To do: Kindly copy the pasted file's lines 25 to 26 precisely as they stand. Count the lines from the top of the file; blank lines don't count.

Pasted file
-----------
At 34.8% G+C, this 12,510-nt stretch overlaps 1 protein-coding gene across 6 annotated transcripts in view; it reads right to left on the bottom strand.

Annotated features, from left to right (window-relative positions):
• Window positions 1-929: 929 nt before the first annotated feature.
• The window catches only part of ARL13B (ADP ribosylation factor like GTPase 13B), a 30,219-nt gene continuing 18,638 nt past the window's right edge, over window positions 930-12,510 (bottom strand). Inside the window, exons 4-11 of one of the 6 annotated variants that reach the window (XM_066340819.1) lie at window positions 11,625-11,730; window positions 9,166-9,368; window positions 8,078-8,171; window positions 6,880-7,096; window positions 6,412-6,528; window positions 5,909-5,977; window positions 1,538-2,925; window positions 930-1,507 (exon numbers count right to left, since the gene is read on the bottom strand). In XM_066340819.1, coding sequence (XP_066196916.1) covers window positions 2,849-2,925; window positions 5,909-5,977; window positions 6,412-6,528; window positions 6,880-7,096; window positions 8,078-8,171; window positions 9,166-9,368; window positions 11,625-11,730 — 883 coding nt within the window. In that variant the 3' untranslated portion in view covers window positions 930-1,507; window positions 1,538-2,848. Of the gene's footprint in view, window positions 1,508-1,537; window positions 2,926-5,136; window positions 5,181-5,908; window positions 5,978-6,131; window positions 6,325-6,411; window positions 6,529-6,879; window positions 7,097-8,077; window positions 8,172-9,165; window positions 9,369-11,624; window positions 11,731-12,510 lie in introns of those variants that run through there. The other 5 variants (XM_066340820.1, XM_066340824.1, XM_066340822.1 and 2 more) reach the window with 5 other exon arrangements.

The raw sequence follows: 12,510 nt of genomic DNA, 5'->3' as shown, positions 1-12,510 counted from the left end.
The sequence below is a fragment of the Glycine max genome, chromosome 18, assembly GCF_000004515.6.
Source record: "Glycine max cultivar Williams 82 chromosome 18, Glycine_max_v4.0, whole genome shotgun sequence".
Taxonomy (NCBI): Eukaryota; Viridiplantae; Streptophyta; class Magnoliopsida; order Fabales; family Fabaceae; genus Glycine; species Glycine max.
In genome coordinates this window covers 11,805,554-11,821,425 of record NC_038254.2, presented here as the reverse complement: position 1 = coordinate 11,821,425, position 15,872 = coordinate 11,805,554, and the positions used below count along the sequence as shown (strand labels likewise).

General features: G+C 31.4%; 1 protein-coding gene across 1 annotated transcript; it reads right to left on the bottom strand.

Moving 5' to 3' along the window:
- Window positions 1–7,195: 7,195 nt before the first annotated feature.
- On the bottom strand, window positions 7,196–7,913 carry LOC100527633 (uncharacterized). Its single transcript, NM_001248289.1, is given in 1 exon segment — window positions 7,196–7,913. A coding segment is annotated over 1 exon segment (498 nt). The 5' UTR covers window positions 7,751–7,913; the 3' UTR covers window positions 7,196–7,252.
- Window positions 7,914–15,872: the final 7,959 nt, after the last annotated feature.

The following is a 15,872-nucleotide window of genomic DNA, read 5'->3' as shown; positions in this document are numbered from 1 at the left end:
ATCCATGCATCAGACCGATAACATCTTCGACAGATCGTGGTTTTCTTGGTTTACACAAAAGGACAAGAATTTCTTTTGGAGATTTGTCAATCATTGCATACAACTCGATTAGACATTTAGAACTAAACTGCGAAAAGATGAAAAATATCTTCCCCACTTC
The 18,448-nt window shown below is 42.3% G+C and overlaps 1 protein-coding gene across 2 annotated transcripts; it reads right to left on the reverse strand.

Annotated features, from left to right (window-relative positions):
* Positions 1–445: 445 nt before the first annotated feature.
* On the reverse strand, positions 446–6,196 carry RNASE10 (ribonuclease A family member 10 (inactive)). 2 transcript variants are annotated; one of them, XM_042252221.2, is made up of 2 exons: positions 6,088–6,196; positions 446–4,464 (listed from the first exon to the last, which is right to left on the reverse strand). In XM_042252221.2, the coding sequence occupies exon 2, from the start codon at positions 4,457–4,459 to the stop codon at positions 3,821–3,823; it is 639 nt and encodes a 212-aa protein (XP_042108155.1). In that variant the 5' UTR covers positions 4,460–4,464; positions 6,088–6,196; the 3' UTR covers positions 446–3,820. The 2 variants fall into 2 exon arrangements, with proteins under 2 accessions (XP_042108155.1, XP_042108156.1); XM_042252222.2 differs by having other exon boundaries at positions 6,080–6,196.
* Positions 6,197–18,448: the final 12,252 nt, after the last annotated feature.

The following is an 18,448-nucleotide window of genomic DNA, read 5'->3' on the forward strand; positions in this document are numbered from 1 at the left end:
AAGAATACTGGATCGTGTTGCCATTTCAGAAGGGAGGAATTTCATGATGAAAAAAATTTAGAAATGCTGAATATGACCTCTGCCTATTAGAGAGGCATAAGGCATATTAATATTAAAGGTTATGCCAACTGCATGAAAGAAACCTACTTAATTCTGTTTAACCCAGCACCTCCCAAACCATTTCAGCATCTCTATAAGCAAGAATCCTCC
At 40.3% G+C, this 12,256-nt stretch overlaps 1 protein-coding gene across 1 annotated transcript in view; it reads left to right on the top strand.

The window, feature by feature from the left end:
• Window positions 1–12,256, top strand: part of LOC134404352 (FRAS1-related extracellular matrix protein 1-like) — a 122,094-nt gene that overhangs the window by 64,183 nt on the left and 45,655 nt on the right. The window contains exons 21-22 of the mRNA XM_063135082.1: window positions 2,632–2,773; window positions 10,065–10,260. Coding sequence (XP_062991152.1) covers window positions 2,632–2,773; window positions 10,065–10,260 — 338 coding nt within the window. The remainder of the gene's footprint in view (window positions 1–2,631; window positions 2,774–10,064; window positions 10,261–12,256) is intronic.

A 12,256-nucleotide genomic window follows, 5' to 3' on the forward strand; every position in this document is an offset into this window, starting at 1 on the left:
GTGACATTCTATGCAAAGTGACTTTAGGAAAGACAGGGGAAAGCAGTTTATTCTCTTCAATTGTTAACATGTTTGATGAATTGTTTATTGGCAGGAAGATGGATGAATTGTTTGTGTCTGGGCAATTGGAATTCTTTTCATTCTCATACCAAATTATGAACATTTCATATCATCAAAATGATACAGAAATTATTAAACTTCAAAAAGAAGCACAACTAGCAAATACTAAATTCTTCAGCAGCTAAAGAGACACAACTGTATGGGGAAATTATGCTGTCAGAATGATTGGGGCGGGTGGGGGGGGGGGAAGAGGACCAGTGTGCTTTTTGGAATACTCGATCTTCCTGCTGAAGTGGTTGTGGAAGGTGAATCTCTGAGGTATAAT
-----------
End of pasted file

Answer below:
The window, feature by feature from the left end:
• Window positions 1–12,256, top strand: part of LOC134404352 (FRAS1-related extracellular matrix protein 1-like) — a 122,094-nt gene that overhangs the window by 64,183 nt on the left and 45,655 nt on the right. The window contains exons 21-22 of the mRNA XM_063135082.1: window positions 2,632–2,773; window positions 10,065–10,260. Coding sequence (XP_062991152.1) covers window positions 2,632–2,773; window positions 10,065–10,260 — 338 coding nt within the window. The remainder of the gene's footprint in view (window positions 1–2,631; window positions 2,774–10,064; window positions 10,261–12,256) is intronic.